Thunberg herself refers to AS as her “Superpower” suggesting that it may give her unique insight and perspective. But she hasn’t shared with the world additional details about her experience with the condition, and this should concern us all.
Is it wrong for critics, especially conservatives, to disparage – and therefore, dismiss — Thunberg as “mentally ill,” as Michael Knowles infamously did on his podcast last month, leading Fox News to rebuke him? Perhaps, but there is room for legitimate inquiry about how Thunberg’s AS affects her life outlook and aspirations as well as her obvious near-obsession with climate change.
Obsession is one of the most notable characteristics of those with AS. The National Institute of Neurological Disorders and Stroke, which calls AS a “developmental disorder,” notes that “the most distinguishing symptom of AS is a child’s obsessive interest in a single object or topic to the exclusion of any other. Children with AS want to know everything about their topic of interest and their conversations with others will be about little else. Their expertise, high level of vocabulary, and formal speech patterns make them seem like little professors.”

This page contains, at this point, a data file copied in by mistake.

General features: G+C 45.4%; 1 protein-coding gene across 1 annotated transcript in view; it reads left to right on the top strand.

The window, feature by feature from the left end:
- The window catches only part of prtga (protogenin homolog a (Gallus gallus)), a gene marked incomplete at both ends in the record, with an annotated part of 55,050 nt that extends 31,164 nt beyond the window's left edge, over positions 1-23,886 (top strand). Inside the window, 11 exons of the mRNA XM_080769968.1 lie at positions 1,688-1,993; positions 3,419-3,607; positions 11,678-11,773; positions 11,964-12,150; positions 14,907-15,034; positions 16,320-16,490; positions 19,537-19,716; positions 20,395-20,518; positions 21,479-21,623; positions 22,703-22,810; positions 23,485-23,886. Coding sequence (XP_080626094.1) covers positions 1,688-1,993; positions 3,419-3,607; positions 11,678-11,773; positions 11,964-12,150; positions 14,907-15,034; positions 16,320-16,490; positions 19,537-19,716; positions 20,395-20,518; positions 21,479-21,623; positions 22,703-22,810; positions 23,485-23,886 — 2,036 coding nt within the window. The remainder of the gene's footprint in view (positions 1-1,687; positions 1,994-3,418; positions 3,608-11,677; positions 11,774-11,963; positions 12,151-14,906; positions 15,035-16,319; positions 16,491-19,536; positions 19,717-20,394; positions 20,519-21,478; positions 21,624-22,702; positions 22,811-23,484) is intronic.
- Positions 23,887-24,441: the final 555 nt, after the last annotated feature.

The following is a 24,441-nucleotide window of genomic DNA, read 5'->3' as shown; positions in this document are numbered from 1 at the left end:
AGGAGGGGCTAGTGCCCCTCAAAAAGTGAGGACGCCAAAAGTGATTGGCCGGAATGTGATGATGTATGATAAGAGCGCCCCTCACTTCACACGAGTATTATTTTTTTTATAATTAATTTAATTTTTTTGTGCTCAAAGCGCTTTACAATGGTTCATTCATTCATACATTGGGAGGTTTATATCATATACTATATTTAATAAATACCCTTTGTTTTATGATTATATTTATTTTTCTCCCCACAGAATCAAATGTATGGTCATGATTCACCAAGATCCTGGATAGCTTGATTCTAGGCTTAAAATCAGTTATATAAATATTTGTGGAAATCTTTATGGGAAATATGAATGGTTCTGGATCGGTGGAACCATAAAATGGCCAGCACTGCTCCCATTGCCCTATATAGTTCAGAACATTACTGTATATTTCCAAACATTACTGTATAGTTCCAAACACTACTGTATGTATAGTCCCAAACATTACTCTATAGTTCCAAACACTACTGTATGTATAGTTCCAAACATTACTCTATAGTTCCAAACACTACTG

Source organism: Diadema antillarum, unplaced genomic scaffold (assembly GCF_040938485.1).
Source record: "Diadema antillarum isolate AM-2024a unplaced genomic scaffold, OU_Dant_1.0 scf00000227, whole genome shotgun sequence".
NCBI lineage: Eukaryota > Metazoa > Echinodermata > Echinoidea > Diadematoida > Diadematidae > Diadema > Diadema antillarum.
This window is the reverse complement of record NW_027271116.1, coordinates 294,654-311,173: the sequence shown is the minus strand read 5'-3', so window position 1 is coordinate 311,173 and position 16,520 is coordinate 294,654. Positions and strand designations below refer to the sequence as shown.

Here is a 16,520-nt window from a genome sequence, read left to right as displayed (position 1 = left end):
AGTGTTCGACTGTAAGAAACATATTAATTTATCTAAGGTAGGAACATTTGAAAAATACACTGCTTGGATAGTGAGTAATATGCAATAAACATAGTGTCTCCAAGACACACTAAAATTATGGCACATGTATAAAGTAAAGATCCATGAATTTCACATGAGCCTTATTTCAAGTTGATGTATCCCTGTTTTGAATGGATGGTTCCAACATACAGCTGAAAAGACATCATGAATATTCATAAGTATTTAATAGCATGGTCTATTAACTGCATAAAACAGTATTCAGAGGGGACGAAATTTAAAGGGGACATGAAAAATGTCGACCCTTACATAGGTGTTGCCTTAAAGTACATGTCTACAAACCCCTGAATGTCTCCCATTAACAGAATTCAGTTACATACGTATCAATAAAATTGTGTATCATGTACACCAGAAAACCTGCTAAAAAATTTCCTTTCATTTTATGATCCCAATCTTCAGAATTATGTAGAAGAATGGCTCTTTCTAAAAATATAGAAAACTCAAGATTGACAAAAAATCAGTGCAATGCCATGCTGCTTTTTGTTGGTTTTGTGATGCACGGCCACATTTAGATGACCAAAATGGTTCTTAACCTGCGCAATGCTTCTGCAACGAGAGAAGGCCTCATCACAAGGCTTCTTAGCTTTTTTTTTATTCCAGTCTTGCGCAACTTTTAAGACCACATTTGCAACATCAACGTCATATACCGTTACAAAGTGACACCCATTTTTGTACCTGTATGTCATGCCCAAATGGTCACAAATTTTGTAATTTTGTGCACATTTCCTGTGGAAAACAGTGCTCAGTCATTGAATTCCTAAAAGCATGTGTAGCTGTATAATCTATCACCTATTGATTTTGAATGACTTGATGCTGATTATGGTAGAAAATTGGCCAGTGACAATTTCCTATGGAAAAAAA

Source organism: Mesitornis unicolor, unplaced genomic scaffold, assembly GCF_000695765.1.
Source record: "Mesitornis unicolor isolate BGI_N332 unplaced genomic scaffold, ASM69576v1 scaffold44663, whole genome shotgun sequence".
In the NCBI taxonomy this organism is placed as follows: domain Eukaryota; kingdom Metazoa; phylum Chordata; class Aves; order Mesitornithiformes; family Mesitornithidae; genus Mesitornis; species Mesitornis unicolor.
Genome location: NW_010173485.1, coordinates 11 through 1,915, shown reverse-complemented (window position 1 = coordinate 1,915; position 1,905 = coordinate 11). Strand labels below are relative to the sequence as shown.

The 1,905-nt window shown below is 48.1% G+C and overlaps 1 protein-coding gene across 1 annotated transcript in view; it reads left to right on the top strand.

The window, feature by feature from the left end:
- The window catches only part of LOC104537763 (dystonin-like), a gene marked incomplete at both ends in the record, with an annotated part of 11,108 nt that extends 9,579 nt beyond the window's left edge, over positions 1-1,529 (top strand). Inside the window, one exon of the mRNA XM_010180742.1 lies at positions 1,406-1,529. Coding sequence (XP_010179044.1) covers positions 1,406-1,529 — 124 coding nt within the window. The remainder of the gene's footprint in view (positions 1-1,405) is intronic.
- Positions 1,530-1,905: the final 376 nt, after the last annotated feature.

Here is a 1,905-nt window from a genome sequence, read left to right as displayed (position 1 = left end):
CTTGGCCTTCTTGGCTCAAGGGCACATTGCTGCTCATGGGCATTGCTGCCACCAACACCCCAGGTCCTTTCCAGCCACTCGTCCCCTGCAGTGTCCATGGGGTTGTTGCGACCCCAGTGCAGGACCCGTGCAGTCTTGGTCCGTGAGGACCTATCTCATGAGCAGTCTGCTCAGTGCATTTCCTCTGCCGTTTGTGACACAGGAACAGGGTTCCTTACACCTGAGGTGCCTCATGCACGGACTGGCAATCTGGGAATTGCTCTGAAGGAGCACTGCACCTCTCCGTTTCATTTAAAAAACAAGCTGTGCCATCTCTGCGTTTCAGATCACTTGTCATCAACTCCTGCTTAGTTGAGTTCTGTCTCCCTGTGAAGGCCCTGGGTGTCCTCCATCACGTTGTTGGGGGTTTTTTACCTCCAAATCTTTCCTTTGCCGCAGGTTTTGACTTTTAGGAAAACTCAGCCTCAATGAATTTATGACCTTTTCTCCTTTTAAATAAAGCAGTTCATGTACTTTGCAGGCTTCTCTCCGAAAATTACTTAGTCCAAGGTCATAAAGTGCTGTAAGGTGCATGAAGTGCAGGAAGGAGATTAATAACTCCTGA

We can certainly see some of these obsessive characteristics on display in Thunberg’s speech before the United Nations — and in the manner in which she is carrying her mantle as a spokesperson for the climate change movement. How much does she actually know about the highly politicized science that claims to support her movement? Has she studied the issue in detail or is it mainly a profound emotional attachment for her? Is she prepared to debate someone of her age that may disagree with her? Is the media prepared to listen?